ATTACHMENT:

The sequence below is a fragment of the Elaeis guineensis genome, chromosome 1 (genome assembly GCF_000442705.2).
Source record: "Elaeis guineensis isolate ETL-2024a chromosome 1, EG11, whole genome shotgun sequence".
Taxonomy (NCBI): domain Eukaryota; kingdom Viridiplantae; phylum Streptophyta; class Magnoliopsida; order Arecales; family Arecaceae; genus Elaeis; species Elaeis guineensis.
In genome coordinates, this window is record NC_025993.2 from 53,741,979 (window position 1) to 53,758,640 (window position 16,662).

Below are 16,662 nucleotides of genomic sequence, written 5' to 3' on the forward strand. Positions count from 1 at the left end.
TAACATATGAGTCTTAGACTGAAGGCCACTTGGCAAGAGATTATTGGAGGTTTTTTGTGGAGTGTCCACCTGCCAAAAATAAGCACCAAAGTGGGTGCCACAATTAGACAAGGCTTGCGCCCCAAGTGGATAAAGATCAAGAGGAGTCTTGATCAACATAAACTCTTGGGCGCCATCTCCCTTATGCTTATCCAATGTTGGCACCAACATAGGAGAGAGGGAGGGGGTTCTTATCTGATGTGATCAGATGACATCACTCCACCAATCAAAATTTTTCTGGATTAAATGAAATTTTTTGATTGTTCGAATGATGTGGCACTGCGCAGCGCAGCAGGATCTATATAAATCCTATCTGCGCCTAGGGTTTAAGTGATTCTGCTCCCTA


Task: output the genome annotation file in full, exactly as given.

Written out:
The sequence below is a fragment of the Elaeis guineensis genome, chromosome 1 (genome assembly GCF_000442705.2).
Source record: "Elaeis guineensis isolate ETL-2024a chromosome 1, EG11, whole genome shotgun sequence".
Taxonomy (NCBI): domain Eukaryota; kingdom Viridiplantae; phylum Streptophyta; class Magnoliopsida; order Arecales; family Arecaceae; genus Elaeis; species Elaeis guineensis.
In genome coordinates, this window is record NC_025993.2 from 53,741,979 (window position 1) to 53,758,640 (window position 16,662).

Below are 16,662 nucleotides of genomic sequence, written 5' to 3' on the forward strand. Positions count from 1 at the left end.
TAACATATGAGTCTTAGACTGAAGGCCACTTGGCAAGAGATTATTGGAGGTTTTTTGTGGAGTGTCCACCTGCCAAAAATAAGCACCAAAGTGGGTGCCACAATTAGACAAGGCTTGCGCCCCAAGTGGATAAAGATCAAGAGGAGTCTTGATCAACATAAACTCTTGGGCGCCATCTCCCTTATGCTTATCCAATGTTGGCACCAACATAGGAGAGAGGGAGGGGGTTCTTATCTGATGTGATCAGATGACATCACTCCACCAATCAAAATTTTTCTGGATTAAATGAAATTTTTTGATTGTTCGAATGATGTGGCACTGCGCAGCGCAGCAGGATCTATATAAATCCTATCTGCGCCTAGGGTTTAAGTGATTCTGCTCCCTA